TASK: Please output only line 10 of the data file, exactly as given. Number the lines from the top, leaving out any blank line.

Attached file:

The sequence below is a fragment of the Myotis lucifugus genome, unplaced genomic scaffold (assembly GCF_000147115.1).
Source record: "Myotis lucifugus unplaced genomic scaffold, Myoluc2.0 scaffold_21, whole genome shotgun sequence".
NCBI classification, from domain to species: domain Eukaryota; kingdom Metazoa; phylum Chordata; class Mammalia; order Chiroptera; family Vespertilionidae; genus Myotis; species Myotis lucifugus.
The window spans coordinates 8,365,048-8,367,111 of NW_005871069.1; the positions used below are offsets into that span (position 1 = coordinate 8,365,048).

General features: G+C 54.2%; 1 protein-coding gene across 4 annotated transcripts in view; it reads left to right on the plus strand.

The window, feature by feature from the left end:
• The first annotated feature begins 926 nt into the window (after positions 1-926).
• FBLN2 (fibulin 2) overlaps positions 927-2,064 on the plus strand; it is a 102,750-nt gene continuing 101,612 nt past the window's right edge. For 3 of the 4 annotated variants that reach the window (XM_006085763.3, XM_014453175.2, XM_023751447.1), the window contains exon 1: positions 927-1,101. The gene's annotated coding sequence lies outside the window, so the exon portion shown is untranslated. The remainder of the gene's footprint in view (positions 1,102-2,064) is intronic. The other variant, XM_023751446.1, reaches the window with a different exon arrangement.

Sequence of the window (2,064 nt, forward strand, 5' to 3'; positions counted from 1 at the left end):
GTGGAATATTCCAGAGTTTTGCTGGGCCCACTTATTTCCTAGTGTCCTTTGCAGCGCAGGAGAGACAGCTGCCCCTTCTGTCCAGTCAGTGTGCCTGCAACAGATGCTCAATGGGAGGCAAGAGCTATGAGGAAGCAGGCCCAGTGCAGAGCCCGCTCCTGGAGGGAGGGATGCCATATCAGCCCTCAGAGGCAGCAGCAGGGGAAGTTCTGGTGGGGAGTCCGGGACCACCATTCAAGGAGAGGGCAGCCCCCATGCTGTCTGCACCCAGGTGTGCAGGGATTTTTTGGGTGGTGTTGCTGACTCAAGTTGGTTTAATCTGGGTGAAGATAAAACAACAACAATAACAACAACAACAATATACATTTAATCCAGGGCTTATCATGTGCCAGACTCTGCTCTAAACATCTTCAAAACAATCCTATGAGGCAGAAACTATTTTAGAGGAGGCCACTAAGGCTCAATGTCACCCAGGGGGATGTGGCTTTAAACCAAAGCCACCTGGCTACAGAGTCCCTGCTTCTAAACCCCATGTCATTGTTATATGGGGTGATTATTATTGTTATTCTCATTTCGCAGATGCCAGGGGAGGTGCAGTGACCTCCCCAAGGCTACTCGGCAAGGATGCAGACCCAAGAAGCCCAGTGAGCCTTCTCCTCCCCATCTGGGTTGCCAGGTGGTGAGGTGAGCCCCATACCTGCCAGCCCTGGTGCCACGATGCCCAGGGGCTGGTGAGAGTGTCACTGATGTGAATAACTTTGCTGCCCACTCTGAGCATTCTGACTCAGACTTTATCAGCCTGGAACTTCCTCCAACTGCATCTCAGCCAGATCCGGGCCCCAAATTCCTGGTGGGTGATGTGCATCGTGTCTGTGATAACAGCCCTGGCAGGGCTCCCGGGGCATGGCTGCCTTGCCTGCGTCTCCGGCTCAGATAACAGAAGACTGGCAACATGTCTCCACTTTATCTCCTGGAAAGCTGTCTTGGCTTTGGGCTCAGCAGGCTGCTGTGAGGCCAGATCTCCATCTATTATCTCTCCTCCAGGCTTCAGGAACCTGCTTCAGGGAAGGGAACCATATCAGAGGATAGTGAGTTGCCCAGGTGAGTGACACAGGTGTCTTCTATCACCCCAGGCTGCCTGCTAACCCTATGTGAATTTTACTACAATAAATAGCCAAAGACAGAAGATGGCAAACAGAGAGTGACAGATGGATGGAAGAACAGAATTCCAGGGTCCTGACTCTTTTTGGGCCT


GTGGAATATTCCAGAGTTTTGCTGGGCCCACTTATTTCCTAGTGTCCTTTGCAGCGCAGGAGAGACAGCTGCCCCTTCTGTCCAGTCAGTGTGCCTGCAACAGATGCTCAATGGGAGGCAAGAGCTATGAGGAAGCAGGCCCAGTGCAGAGCCCGCTCCTGGAGGGAGGGATGCCATATCAGCCCTCAGAGGCAGCAGCAGGGGAAGTTCTGGTGGGGAGTCCGGGACCACCATTCAAGGAGAGGGCAGCCCCCATGCTGTCTGCACCCAGGTGTGCAGGGATTTTTTGGGTGGTGTTGCTGACTCAAGTTGGTTTAATCTGGGTGAAGATAAAACAACAACAATAACAACAACAACAATATACATTTAATCCAGGGCTTATCATGTGCCAGACTCTGCTCTAAACATCTTCAAAACAATCCTATGAGGCAGAAACTATTTTAGAGGAGGCCACTAAGGCTCAATGTCACCCAGGGGGATGTGGCTTTAAACCAAAGCCACCTGGCTACAGAGTCCCTGCTTCTAAACCCCATGTCATTGTTATATGGGGTGATTATTATTGTTATTCTCATTTCGCAGATGCCAGGGGAGGTGCAGTGACCTCCCCAAGGCTACTCGGCAAGGATGCAGACCCAAGAAGCCCAGTGAGCCTTCTCCTCCCCATCTGGGTTGCCAGGTGGTGAGGTGAGCCCCATACCTGCCAGCCCTGGTGCCACGATGCCCAGGGGCTGGTGAGAGTGTCACTGATGTGAATAACTTTGCTGCCCACTCTGAGCATTCTGACTCAGACTTTATCAGCCTGGAACTTCCTCCAACTGCATCTCAGCCAGATCCGGGCCCCAAATTCCTGGTGGGTGATGTGCATCGTGTCTGTGATAACAGCCCTGGCAGGGCTCCCGGGGCATGGCTGCCTTGCCTGCGTCTCCGGCTCAGATAACAGAAGACTGGCAACATGTCTCCACTTTATCTCCTGGAAAGCTGTCTTGGCTTTGGGCTCAGCAGGCTGCTGTGAGGCCAGATCTCCATCTATTATCTCTCCTCCAGGCTTCAGGAACCTGCTTCAGGGAAGGGAACCATATCAGAGGATAGTGAGTTGCCCAGGTGAGTGACACAGGTGTCTTCTATCACCCCAGGCTGCCTGCTAACCCTATGTGAATTTTACTACAATAAATAGCCAAAGACAGAAGATGGCAAACAGAGAGTGACAGATGGATGGAAGAACAGAATTCCAGGGTCCTGACTCTTTTTGGGCCT